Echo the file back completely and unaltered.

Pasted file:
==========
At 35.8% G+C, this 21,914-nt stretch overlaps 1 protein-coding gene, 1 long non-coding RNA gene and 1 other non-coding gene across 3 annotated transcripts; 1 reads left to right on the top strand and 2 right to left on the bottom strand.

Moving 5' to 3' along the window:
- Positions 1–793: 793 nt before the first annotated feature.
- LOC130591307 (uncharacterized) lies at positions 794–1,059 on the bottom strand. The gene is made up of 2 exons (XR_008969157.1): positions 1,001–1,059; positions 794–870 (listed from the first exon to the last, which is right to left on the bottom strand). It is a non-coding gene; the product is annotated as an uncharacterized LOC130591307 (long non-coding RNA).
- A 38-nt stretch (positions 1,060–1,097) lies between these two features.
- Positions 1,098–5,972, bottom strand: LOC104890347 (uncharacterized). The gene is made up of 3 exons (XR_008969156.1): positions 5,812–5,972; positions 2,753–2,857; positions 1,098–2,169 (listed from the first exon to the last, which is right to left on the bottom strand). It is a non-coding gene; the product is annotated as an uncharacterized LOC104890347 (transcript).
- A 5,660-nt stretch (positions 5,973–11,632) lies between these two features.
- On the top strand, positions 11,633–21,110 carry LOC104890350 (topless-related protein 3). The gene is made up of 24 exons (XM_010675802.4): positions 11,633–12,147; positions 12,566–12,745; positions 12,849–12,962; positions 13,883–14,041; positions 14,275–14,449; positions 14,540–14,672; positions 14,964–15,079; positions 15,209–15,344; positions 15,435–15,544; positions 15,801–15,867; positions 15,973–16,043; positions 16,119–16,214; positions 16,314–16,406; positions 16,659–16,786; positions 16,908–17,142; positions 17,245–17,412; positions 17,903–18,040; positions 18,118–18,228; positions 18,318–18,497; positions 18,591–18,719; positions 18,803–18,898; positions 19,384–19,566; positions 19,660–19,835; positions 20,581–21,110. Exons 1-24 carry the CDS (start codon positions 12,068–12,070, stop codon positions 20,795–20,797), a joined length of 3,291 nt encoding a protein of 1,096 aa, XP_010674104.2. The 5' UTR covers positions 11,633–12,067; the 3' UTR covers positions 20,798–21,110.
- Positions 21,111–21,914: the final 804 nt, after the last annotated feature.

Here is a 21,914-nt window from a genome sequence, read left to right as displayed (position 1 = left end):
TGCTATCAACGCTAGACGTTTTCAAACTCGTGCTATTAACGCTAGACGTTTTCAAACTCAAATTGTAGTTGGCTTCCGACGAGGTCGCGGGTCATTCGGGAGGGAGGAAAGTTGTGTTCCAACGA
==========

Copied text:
At 35.8% G+C, this 21,914-nt stretch overlaps 1 protein-coding gene, 1 long non-coding RNA gene and 1 other non-coding gene across 3 annotated transcripts; 1 reads left to right on the top strand and 2 right to left on the bottom strand.

Moving 5' to 3' along the window:
- Positions 1–793: 793 nt before the first annotated feature.
- LOC130591307 (uncharacterized) lies at positions 794–1,059 on the bottom strand. The gene is made up of 2 exons (XR_008969157.1): positions 1,001–1,059; positions 794–870 (listed from the first exon to the last, which is right to left on the bottom strand). It is a non-coding gene; the product is annotated as an uncharacterized LOC130591307 (long non-coding RNA).
- A 38-nt stretch (positions 1,060–1,097) lies between these two features.
- Positions 1,098–5,972, bottom strand: LOC104890347 (uncharacterized). The gene is made up of 3 exons (XR_008969156.1): positions 5,812–5,972; positions 2,753–2,857; positions 1,098–2,169 (listed from the first exon to the last, which is right to left on the bottom strand). It is a non-coding gene; the product is annotated as an uncharacterized LOC104890347 (transcript).
- A 5,660-nt stretch (positions 5,973–11,632) lies between these two features.
- On the top strand, positions 11,633–21,110 carry LOC104890350 (topless-related protein 3). The gene is made up of 24 exons (XM_010675802.4): positions 11,633–12,147; positions 12,566–12,745; positions 12,849–12,962; positions 13,883–14,041; positions 14,275–14,449; positions 14,540–14,672; positions 14,964–15,079; positions 15,209–15,344; positions 15,435–15,544; positions 15,801–15,867; positions 15,973–16,043; positions 16,119–16,214; positions 16,314–16,406; positions 16,659–16,786; positions 16,908–17,142; positions 17,245–17,412; positions 17,903–18,040; positions 18,118–18,228; positions 18,318–18,497; positions 18,591–18,719; positions 18,803–18,898; positions 19,384–19,566; positions 19,660–19,835; positions 20,581–21,110. Exons 1-24 carry the CDS (start codon positions 12,068–12,070, stop codon positions 20,795–20,797), a joined length of 3,291 nt encoding a protein of 1,096 aa, XP_010674104.2. The 5' UTR covers positions 11,633–12,067; the 3' UTR covers positions 20,798–21,110.
- Positions 21,111–21,914: the final 804 nt, after the last annotated feature.

Here is a 21,914-nt window from a genome sequence, read left to right as displayed (position 1 = left end):
TGCTATCAACGCTAGACGTTTTCAAACTCGTGCTATTAACGCTAGACGTTTTCAAACTCAAATTGTAGTTGGCTTCCGACGAGGTCGCGGGTCATTCGGGAGGGAGGAAAGTTGTGTTCCAACGA